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STOP! And just walk away

Editor's note: This story is part of a joint effort by the Mail Tribune, KOBI Channel 5 and the Jackson County Child Abuse Network to educate the public about the extent of child abuse locally and what Rogue Valley residents can do about it. This is the last of four stories published in April as part of Child Abuse Awareness Month.

When trying to soothe a steadily screaming baby drives frustrated parents and caregivers to their breaking point, the result can mean injury or even death for the infant.

That is why a new educational effort, known as the Period of PURPLE Crying program, is spreading throughout Rogue Valley hospitals, schools and childcare centers.

One of the teaching elements is a 10-minute DVD being given to every new mother at all four Rogue Valley hospitals. The DVD explains normal infant crying, offers ways to reduce stress related to the crying and informs them of the dangers of shaking an infant.

Designed to stop child abuse triggered by the stress of inconsolable infant crying, the message is simple: Stop, breathe and reset your mind.

People think they would never harm their child. But statistics show the No. 1 trigger for child abuse is crying, said Dr. Kerri Hecox, medical director for the Children's Advocacy Center in Medford.

"Maybe you wouldn't shake your baby," said Hecox. "But everyone gets frustrated. And it's important to have a plan for what you're going to do to calm yourself down before you do any harm. People need to know it's OK to put the baby in a safe place and walk away for a bit. Listen to music, do exercise or write in a journal. Whatever helps bring yourself down."

An estimated 1,200 to 1,400 children are injured or killed by shaking every year in the United States. There are currently one shaken baby case and two "serious physical abuse cases" (broken bones) involving infants in Jackson County. In two of these cases the perpetrators admitted that the babies were crying when they injured them, Hecox said

"One woman said the baby was 'crying, crying, crying,' " Hecox said. "She admitted she pushed the baby's leg back further than she knew it could go while she was changing a diaper."

The frustration resulted in a leg fracture for the child, Hecox said.

Parents and caregivers need to know three things about inconsolable crying: It is normal, it is not their fault, and it will pass, said Dr. Russell Barr, researcher for the National Center on Shaken Baby Syndrome.

Known as the period of PURPLE crying, the cycle begins in the first month, peaks during the second month and tapers off at the end of three months. This is true across all cultures and in all countries. Inconsolable crying behavior in infants is the norm. "High crying" babies will have more episodes. Others will have fewer. Tragically, closely shadowing the crying curve is the number of incidents of shaken baby syndrome, Barr said.

Researchers may know inconsolable crying is normal behavior for all infants, particularly during the first three months of life. But most parents are unprepared for their infants' crying jags, which can range from 20 minutes a day to five hours a day, said Dottie Olivera, a registered nurse at Providence Medical Center's BirthPlace. "That is quite a 'normal' range," said Olivera.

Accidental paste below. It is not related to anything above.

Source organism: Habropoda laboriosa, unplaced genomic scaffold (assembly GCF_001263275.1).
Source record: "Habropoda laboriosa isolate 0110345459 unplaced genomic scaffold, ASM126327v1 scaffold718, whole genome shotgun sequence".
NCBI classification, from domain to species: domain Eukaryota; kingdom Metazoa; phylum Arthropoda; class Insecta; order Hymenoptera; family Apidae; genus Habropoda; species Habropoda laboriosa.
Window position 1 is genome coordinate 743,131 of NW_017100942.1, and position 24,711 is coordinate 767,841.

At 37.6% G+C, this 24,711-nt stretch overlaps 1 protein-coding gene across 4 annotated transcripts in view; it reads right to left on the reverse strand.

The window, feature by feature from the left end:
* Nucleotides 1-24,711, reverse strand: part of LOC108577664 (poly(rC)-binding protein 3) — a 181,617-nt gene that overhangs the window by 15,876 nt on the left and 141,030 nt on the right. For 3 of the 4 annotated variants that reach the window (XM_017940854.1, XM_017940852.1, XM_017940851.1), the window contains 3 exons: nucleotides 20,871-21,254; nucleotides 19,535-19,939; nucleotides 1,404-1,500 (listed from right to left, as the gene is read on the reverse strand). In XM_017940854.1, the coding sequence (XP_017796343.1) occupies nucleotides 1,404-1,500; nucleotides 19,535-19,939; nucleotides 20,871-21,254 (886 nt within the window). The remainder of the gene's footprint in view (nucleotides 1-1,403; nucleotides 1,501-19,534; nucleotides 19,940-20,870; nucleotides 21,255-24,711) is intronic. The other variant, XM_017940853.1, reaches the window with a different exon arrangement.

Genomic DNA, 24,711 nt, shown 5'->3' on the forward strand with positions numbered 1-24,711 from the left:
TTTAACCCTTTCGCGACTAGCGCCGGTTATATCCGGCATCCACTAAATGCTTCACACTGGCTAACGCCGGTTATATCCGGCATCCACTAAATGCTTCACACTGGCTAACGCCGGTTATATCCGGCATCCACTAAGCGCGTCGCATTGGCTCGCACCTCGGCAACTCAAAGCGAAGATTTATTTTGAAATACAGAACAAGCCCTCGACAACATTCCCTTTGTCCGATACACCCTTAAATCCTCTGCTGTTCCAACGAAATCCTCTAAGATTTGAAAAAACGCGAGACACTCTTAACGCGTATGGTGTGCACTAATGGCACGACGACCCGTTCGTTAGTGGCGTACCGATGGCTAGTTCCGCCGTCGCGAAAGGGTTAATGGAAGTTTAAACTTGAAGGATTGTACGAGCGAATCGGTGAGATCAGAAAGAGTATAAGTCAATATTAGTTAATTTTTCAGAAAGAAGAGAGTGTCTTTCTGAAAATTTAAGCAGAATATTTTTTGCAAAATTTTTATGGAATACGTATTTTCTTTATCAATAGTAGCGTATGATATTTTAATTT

Caring for an infant who has hours-long inconsolable crying periods is stressful for parents — even medical professionals who care for babies as part of their job.

Olivera has seven children. Her last child, now 15 months old, cried for three to four hours a day during those early weeks, she said.

"All my other babies were 20-minute babies," Olivera said. "If I had only known this was normal, it would have made things so much easier on everyone."

Olivera said she is happy to show the DVD to the mothers of the 40 to 70 babies born each month at the birth center. And they urge the moms to make sure everyone who will care for their baby also watches.

"We tell them to say 'it's nurse's orders,' " she said.

Southern Oregon University nursing students have taken the awareness program out into the Teen Parent Program at North Medford High School, Magdalen House and Head Start. And there are plans to expand into general health classes in all high schools, Hecox said.

"We know a lot of teens are babysitting their younger siblings or for a job," she said. "This helps them understand the dangers and techniques. It also plants the seed for when they have their own kids."

One of the teen teaching techniques involves a doll that is programmed to cry nonstop for 30 minutes. During the relentless crying, instructors show teens how to swaddle, rock and sooth a baby.

"Then someone asks, 'Is anyone stressed about this crying?' " Hecox said.

Hecox said adults often are reluctant to admit it is stressful to hear a baby cry. Frustrated caregivers may feel that shaking a baby or small child is a harmless way to make the child stop crying. One father in the Dads Program run through OnTrack, stated his confusion, she said.

"He said 'I didn't know it was OK to put the baby down and walk away,' " Hecox said.

Approximately 25 percent of babies with the syndrome die as a result of their injuries. Of those who survive, 80 percent suffer permanent disability such as severe brain damage, cerebral palsy, mental retardation, behavioral disorders and impaired motor and cognitive skills. Many survivors require constant medical or personal attention. Medical costs associated with initial and long-term care for these children can range from $300,000 to more than $1 million.

Reach reporter Sanne Specht at 541-776-4497 or e-mail sspecht@mailtribune.com.

Dr. Kerri Hecox, medical director for the Children's Advocacy Center, says the No. 1 trigger for child abuse is crying, prompting social service agencies to educate new parents on ways to cope. - Bob Pennell